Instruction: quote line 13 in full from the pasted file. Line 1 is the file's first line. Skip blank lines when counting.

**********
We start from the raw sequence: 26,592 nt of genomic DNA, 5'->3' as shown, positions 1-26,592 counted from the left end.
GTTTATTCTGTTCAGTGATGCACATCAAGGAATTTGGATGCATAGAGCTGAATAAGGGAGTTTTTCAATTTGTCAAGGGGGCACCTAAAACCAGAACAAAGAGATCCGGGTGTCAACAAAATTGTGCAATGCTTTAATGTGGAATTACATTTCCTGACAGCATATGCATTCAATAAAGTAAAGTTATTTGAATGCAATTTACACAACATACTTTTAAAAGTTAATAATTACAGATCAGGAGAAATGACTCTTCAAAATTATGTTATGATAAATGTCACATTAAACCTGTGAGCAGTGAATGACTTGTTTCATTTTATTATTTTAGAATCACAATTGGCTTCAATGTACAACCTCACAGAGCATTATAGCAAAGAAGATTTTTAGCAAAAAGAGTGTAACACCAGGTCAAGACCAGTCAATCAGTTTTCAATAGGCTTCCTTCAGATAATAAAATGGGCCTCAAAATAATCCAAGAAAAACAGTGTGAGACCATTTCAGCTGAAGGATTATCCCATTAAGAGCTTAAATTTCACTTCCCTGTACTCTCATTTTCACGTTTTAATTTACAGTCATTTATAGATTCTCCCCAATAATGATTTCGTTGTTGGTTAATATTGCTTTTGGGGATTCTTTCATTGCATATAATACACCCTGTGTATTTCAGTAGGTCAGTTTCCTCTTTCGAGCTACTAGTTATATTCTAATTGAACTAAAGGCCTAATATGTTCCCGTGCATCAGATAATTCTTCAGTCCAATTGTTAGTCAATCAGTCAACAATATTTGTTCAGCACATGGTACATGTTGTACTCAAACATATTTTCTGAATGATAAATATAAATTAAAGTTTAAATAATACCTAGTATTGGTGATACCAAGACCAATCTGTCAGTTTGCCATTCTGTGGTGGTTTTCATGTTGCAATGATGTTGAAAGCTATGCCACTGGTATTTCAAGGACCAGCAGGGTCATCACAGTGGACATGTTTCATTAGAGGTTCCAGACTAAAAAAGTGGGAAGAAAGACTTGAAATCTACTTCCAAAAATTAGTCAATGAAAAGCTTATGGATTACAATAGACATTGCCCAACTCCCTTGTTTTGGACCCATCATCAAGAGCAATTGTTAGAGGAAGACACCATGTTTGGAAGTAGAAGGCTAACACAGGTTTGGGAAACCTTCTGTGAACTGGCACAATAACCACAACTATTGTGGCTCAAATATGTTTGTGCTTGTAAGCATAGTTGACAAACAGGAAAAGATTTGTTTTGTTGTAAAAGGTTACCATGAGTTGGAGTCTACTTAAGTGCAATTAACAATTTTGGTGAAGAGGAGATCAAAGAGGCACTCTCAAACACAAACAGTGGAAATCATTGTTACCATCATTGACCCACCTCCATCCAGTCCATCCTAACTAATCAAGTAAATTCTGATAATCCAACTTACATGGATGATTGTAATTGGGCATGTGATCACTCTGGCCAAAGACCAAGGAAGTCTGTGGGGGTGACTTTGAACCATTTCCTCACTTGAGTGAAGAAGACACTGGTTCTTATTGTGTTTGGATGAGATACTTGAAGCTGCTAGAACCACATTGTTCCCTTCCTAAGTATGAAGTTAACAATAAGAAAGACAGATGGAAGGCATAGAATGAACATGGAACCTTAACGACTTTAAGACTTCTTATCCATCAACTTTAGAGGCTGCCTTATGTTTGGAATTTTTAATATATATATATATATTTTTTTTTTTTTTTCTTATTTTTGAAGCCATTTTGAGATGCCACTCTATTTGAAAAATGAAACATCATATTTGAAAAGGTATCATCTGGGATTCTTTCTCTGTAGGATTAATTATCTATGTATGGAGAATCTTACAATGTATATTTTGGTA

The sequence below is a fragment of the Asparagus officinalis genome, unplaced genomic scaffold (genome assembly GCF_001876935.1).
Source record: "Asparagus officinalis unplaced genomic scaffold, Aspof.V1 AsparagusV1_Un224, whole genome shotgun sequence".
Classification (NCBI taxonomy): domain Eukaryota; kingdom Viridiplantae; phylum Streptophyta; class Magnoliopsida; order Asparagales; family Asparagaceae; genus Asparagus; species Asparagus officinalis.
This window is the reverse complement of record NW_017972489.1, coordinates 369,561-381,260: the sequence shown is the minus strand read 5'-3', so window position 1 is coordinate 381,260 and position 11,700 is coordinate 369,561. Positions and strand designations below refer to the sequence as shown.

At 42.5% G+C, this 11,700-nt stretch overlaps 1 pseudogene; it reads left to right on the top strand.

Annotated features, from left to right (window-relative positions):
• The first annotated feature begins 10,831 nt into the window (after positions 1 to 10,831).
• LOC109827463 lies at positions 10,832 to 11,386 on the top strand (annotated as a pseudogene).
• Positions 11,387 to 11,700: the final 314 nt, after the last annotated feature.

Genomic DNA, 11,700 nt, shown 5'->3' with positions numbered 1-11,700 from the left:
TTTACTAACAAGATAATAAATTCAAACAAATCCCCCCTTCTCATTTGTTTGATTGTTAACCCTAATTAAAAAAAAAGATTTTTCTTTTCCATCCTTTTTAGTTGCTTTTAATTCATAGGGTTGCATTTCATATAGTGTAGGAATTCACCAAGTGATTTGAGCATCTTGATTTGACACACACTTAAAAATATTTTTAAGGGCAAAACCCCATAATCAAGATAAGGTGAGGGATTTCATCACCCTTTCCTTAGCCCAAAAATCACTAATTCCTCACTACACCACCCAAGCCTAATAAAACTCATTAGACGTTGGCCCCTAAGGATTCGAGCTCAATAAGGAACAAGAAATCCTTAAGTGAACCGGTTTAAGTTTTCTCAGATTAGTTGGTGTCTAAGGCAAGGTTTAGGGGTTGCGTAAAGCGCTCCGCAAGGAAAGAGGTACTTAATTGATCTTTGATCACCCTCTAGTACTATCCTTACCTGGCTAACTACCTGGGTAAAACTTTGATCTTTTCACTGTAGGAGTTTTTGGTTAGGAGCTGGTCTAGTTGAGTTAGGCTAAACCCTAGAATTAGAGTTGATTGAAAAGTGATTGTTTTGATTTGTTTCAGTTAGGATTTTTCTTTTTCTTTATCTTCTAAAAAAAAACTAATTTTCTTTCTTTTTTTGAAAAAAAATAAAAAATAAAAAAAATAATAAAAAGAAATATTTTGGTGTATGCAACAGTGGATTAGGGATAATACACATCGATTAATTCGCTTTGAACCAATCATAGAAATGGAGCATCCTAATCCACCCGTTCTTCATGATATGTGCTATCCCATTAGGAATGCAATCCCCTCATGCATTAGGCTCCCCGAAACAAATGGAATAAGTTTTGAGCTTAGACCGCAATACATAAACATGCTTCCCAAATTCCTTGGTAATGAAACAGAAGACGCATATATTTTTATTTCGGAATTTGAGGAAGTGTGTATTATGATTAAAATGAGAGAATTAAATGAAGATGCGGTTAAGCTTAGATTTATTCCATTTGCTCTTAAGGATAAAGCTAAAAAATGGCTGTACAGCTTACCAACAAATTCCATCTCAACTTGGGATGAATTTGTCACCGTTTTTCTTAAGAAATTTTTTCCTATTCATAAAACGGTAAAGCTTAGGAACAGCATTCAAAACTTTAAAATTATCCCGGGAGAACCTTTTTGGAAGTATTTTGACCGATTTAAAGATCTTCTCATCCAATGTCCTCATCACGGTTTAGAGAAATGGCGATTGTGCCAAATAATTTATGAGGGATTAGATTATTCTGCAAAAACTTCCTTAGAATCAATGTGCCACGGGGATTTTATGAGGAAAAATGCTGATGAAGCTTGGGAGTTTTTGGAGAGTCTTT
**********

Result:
TTTACTAACAAGATAATAAATTCAAACAAATCCCCCCTTCTCATTTGTTTGATTGTTAACCCTAATTAAAAAAAAAGATTTTTCTTTTCCATCCTTTTTAGTTGCTTTTAATTCATAGGGTTGCATTTCATATAGTGTAGGAATTCACCAAGTGATTTGAGCATCTTGATTTGACACACACTTAAAAATATTTTTAAGGGCAAAACCCCATAATCAAGATAAGGTGAGGGATTTCATCACCCTTTCCTTAGCCCAAAAATCACTAATTCCTCACTACACCACCCAAGCCTAATAAAACTCATTAGACGTTGGCCCCTAAGGATTCGAGCTCAATAAGGAACAAGAAATCCTTAAGTGAACCGGTTTAAGTTTTCTCAGATTAGTTGGTGTCTAAGGCAAGGTTTAGGGGTTGCGTAAAGCGCTCCGCAAGGAAAGAGGTACTTAATTGATCTTTGATCACCCTCTAGTACTATCCTTACCTGGCTAACTACCTGGGTAAAACTTTGATCTTTTCACTGTAGGAGTTTTTGGTTAGGAGCTGGTCTAGTTGAGTTAGGCTAAACCCTAGAATTAGAGTTGATTGAAAAGTGATTGTTTTGATTTGTTTCAGTTAGGATTTTTCTTTTTCTTTATCTTCTAAAAAAAAACTAATTTTCTTTCTTTTTTTGAAAAAAAATAAAAAATAAAAAAAATAATAAAAAGAAATATTTTGGTGTATGCAACAGTGGATTAGGGATAATACACATCGATTAATTCGCTTTGAACCAATCATAGAAATGGAGCATCCTAATCCACCCGTTCTTCATGATATGTGCTATCCCATTAGGAATGCAATCCCCTCATGCATTAGGCTCCCCGAAACAAATGGAATAAGTTTTGAGCTTAGACCGCAATACATAAACATGCTTCCCAAATTCCTTGGTAATGAAACAGAAGACGCATATATTTTTATTTCGGAATTTGAGGAAGTGTGTATTATGATTAAAATGAGAGAATTAAATGAAGATGCGGTTAAGCTTAGATTTATTCCATTTGCTCTTAAGGATAAAGCTAAAAAATGGCTGTACAGCTTACCAACAAATTCCATCTCAACTTGGGATGAATTTGTCACCGTTTTTCTTAAGAAATTTTTTCCTATTCATAAAACGGTAAAGCTTAGGAACAGCATTCAAAACTTTAAAATTATCCCGGGAGAACCTTTTTGGAAGTATTTTGACCGATTTAAAGATCTTCTCATCCAATGTCCTCATCACGGTTTAGAGAAATGGCGATTGTGCCAAATAATTTATGAGGGATTAGATTATTCTGCAAAAACTTCCTTAGAATCAATGTGCCACGGGGATTTTATGAGGAAAAATGCTGATGAAGCTTGGGAGTTTTTGGAGAGTCTTT